After losing veteran winger Alex Burrows (broken rib) in the morning skate, the club also dropped banged-up forward Brad Richardson from the lineup, giving Linden Vey and Brandon McMillan their series debuts. Both were largely ineffective, though hardly to blame for what was an erratic effort — and a second period in which the Canucks put just three shots on goal.

Vancouver’s vaunted penalty kill, which finished second in the NHL (85.7 percent) during the regular season, failed to silence Calgary’s big guns as Johnny Gaudreau and Hudler both scored with the man advantage in the first period. All told, the Flames now have four power play goals through four games.

And while Calgary wasn’t as aggressive as it was in Game 3 — the Flames out-hit Vancouver 33-18 — there was still a noticeable physical edge on Tuesday night as the Flames had 29 hits to Vancouver’s 18. Michael Ferland continued to wreak havoc on the forecheck while 18-year-old Sam Bennett, playing in just his fifth NHL game, continued to provide a valuable net-front presence and scored his second goal of the series with under a minute left in the first period.

“It’s his grit. Eighteen years old and playing in the NHL playoffs with so much character,” Flames coach Bob Hartley said of Bennett. “It’s pretty amazing. He went to the net and the hockey gods rewarded him.

“What he brings, his determination, his grist, his passion, that’s what you need in the playoffs. This kid is full of character.”

Henrik Sedin scored his first goal — and Vancouver’s lone goal — on the power play midway through the opening frame. It was just the Canucks’ second goal on the man advantage this series.

The Canucks actually dominated possession at even strength. It was translating that possession into scoring chances where they struggled, as the Flames blocked 29 shots on the night.

“They’re collapsing quite a bit,” said Canucks coach Willie Desjardins. “I think we’ve got to use our points. They collapse and they’re just making it hard to get to the net.”

With Game 4 now in the books, the two teams will meet again on Thursday at Rogers Arena and, by then, will be pretty well versed in 3-1 series leads. According to WhoWins.com, teams that go up 3-1 win the series 91 percent of the time… with 56 percent of those decided in Game 5.


Miller made his Canucks playoff debut and performed well, stopping all 15 shots faced in his first game action since a 6-5 OT win over Edmonton in the season finale… Jonas Hiller stopped 27 of 28 shots and has now allowed just seven goals in this series… Hudler and Dennis Wideman led the Flames with two points each.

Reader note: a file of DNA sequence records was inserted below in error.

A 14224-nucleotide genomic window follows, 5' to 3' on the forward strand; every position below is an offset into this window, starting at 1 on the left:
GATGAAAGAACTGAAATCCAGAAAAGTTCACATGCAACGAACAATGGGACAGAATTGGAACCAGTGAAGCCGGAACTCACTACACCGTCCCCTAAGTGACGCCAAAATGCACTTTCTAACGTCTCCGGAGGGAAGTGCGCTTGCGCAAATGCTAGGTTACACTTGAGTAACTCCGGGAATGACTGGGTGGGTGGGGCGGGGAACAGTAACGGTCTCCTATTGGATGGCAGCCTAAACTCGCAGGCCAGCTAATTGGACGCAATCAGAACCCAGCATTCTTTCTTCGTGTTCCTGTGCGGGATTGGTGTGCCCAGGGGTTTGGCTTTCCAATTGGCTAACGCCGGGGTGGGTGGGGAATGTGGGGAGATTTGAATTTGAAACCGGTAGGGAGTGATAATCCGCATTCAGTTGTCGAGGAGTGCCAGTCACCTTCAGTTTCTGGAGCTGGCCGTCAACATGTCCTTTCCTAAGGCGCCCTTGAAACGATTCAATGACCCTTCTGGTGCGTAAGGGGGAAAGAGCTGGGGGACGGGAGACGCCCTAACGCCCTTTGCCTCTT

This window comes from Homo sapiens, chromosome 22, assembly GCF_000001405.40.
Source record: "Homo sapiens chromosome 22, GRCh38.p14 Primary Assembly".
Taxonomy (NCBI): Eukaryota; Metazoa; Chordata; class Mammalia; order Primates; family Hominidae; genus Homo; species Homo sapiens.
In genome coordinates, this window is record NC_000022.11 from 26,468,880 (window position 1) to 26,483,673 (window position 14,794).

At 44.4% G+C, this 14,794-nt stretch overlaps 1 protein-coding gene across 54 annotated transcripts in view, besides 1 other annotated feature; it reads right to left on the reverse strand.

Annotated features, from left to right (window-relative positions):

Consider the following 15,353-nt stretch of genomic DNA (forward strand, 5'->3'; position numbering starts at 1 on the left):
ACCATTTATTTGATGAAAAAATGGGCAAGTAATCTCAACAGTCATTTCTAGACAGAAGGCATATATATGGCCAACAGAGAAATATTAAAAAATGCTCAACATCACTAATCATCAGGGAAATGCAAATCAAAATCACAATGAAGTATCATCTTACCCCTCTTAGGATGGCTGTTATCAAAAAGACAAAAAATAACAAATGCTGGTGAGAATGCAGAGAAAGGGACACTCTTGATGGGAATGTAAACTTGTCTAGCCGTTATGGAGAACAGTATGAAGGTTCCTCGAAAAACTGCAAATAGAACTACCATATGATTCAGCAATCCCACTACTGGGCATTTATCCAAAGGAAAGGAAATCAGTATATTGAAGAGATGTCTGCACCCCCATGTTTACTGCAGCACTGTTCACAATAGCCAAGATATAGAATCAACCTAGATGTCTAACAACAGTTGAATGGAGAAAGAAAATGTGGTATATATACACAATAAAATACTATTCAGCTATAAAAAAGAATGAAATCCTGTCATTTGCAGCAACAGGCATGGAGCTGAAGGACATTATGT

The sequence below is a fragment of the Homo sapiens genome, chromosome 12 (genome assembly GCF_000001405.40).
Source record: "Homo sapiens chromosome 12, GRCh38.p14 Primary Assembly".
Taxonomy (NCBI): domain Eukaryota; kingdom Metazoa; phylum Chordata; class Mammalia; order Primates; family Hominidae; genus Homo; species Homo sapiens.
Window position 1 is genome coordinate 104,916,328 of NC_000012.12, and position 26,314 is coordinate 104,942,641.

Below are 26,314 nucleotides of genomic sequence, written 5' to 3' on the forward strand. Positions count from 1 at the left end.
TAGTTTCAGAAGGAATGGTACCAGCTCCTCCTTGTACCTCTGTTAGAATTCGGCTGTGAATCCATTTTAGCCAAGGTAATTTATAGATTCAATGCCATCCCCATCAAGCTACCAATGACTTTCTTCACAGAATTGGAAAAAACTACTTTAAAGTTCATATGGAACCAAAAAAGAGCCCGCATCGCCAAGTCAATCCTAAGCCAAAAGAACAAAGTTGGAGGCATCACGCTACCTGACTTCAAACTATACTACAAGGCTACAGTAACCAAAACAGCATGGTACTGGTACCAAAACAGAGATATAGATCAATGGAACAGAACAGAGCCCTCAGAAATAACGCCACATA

Leafs claim Erixon, Ducks waive Bourque

Chicago Blackhawks v Colorado Avalanche

With the 2015 trade deadline rapidly approaching, it’s no surprise that NHL teams are using waivers to open up space (and occasionally grab low-risk players). Let’s take a quick look at recent announcements in that regard.

Claimed: The Toronto Maple Leafs claimed defenseman Tim Erixon (pictured) off of waivers. The Calgary Flames grabbed Dave Schlemko.

A little more on Erixon:

Here’s some added perspective on why the Flames made their move:

Cleared: Philadelphia Flyers goalie Rob Zepp, Washington Capitals tough guy Aaron Volpatti and Brandon McMillan of the Vancouver Canucks all cleared waivers.

Waived: Anaheim Ducks forward Rene Bourque headlines the latest batch of players who’ve been waived. Also on the list: Craig Cunningham (Boston Bruins), Keith Aulie (Edmonton Oilers), Paul Carey (Colorado Avalanche) and Tye McGinn (San Jose Sharks).

HNIC’s Elliotte Friedman lays out a few roster details after the trade deadline:

Five on waivers as trade deadline looms

Rob Zepp

With the trade deadline just around the corner, Philadelphia Flyers goaltender Rob Zepp, Dallas Stars defenseman David Schlemko, Chicago Blackhawks defenseman Tim Erixon, Vancouver Canucks forward Brandon McMillan, and Washington Capitals forward Aaron Volpatti have all been placed on waivers, per TVA Sports Renaud Lavoie.

This is one case where the teams that are putting players on waivers is as noteworthy as the players themselves as some of them might not end up in the minors. However, by going this route, teams are gaining some extra roster flexibility should it be needed before the 3:00 p.m. ET trade deadline.

Zepp, 33, has a 5-2-0 record, 2.89 GAA, and .888 save percentage in 10 games this season. He comes with a $600,000 annual cap hit at the NHL level and his presence on this list means that there’s a rental backup goaltender available outside of the trade market should any team be interested.

Schlemko, 27, has a goal and four points in 25 games this season with Arizona and Dallas. He’s already been claimed once this season back on Jan. 3, but the Stars have barely used him since that date.

Erixon, 24, has a goal and six points in 27 games this season. In addition to Chicago, he’s also played for the Columbus Blue Jackets and New York Rangers. He’s a former first round pick (24th overall, 2009) and was involved in the Jackets-Rangers Rick Nash trade back in 2012. It’s worth noting that Chicago added defenseman Kimmo Timonen on Friday.

McMillan, 24, has a goal and three points in 53 contests with Arizona and Vancouver in 2014-15. He’s a native of British Columbia and was claimed off of waivers by the Canucks on Feb. 12.

Volpatti, 29, has missed most of the season due to a neck injury. That being said, he’s been used sparingly since his return as he’s only played with Washington on Feb. 3 and Feb. 14 this season.